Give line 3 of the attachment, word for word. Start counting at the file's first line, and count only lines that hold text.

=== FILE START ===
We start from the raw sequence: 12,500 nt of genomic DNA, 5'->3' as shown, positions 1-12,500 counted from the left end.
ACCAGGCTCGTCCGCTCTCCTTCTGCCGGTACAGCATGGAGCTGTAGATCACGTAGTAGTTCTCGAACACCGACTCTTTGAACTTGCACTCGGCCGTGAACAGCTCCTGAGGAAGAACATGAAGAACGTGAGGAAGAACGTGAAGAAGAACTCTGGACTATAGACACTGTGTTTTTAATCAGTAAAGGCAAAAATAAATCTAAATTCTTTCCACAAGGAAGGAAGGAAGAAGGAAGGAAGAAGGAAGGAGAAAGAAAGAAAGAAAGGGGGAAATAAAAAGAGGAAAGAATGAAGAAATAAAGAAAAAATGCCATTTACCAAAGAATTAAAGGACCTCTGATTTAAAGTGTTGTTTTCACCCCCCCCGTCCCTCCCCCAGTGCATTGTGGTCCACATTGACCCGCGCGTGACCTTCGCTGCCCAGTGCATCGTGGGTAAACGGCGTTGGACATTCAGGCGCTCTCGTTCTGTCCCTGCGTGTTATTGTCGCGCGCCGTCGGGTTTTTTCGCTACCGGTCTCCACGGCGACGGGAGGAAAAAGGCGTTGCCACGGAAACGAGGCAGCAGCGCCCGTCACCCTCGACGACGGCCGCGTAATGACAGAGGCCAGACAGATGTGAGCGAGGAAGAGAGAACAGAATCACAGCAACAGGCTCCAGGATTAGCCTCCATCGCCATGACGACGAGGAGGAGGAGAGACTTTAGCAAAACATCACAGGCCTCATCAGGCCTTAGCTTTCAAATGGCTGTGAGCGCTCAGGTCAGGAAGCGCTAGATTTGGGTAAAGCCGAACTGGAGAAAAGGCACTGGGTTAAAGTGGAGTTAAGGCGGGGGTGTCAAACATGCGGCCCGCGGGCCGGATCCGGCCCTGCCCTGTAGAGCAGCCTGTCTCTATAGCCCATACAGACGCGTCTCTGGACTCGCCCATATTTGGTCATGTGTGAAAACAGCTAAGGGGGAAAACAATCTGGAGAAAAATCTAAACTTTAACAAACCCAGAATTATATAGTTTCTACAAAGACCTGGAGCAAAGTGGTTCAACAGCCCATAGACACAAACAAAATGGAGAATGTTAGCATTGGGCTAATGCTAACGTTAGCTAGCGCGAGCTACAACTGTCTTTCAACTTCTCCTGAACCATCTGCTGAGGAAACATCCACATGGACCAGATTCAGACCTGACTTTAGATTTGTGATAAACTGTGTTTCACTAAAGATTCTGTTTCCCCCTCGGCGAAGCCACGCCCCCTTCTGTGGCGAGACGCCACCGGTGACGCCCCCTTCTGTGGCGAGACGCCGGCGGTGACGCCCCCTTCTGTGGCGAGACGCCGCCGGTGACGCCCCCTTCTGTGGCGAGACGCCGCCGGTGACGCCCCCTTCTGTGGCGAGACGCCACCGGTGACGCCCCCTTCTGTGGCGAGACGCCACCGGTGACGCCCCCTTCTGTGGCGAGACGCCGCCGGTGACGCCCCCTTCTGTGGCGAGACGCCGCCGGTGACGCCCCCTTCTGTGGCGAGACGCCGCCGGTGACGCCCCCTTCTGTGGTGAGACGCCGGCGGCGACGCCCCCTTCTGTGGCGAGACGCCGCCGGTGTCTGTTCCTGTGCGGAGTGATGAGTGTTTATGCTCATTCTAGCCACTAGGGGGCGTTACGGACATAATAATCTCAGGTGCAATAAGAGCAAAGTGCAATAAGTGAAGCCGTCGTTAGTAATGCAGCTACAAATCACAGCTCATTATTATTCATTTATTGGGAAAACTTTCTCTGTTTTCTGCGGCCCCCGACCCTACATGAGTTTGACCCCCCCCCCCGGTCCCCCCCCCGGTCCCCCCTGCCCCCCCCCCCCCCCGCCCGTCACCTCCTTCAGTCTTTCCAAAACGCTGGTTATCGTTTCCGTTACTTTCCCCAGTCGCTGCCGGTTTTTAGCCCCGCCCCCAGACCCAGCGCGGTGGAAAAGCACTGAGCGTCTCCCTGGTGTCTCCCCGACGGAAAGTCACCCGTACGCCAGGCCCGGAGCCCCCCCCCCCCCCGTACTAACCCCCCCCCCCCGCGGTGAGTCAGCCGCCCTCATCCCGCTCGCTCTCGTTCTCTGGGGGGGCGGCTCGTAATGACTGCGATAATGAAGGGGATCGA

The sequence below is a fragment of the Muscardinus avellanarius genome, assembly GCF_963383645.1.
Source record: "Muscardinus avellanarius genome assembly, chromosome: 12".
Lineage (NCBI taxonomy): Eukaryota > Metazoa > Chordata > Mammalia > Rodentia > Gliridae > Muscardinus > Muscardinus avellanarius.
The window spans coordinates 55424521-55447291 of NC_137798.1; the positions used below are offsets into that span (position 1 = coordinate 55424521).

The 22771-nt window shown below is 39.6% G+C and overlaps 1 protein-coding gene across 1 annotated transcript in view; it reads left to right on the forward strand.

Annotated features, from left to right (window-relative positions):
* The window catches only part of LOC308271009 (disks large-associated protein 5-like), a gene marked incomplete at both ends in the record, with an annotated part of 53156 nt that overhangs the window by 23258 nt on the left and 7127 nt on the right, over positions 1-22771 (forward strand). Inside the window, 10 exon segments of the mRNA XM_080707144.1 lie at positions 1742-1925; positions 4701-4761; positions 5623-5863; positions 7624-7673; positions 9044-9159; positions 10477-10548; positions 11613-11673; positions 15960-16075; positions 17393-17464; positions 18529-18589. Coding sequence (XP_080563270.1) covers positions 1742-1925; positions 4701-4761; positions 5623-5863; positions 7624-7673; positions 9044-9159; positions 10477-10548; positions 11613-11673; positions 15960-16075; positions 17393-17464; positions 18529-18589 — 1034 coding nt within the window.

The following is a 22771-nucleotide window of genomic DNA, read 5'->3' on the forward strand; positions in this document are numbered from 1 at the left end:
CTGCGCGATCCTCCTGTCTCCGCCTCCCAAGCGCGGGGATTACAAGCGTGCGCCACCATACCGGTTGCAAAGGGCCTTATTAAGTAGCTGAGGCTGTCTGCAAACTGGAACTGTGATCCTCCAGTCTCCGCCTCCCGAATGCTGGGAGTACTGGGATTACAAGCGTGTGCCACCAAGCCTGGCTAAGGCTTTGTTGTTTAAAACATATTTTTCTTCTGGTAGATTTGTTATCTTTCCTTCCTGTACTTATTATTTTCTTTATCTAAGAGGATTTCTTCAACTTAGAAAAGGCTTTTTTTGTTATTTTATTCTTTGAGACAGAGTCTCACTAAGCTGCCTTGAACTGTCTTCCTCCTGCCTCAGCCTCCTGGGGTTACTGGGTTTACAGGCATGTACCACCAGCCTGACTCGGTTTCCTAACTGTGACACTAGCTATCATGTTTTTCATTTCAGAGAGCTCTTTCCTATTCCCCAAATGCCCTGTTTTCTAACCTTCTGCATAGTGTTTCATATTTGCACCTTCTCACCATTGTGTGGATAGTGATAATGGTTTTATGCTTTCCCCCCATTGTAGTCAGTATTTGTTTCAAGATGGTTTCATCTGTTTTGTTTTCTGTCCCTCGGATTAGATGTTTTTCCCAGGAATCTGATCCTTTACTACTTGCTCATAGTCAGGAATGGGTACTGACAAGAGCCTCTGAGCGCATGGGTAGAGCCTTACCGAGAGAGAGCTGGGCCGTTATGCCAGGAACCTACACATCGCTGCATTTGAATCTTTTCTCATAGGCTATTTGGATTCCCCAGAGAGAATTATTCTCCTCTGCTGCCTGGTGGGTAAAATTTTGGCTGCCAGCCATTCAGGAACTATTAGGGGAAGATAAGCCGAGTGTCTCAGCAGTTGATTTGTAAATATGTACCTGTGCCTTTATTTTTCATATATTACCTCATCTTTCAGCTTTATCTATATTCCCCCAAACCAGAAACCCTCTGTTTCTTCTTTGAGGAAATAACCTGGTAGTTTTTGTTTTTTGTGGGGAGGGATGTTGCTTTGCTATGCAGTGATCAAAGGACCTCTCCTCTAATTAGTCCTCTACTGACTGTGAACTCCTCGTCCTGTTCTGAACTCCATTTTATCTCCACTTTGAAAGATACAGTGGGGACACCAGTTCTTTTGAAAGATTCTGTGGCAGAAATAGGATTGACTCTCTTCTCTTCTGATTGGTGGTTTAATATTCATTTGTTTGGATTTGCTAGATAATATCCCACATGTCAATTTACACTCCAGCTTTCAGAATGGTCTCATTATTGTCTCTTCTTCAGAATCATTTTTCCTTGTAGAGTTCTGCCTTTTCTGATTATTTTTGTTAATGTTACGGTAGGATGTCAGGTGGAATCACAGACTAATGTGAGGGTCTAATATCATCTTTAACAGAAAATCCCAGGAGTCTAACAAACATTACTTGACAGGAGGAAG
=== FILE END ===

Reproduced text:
The sequence below is a fragment of the Muscardinus avellanarius genome, assembly GCF_963383645.1.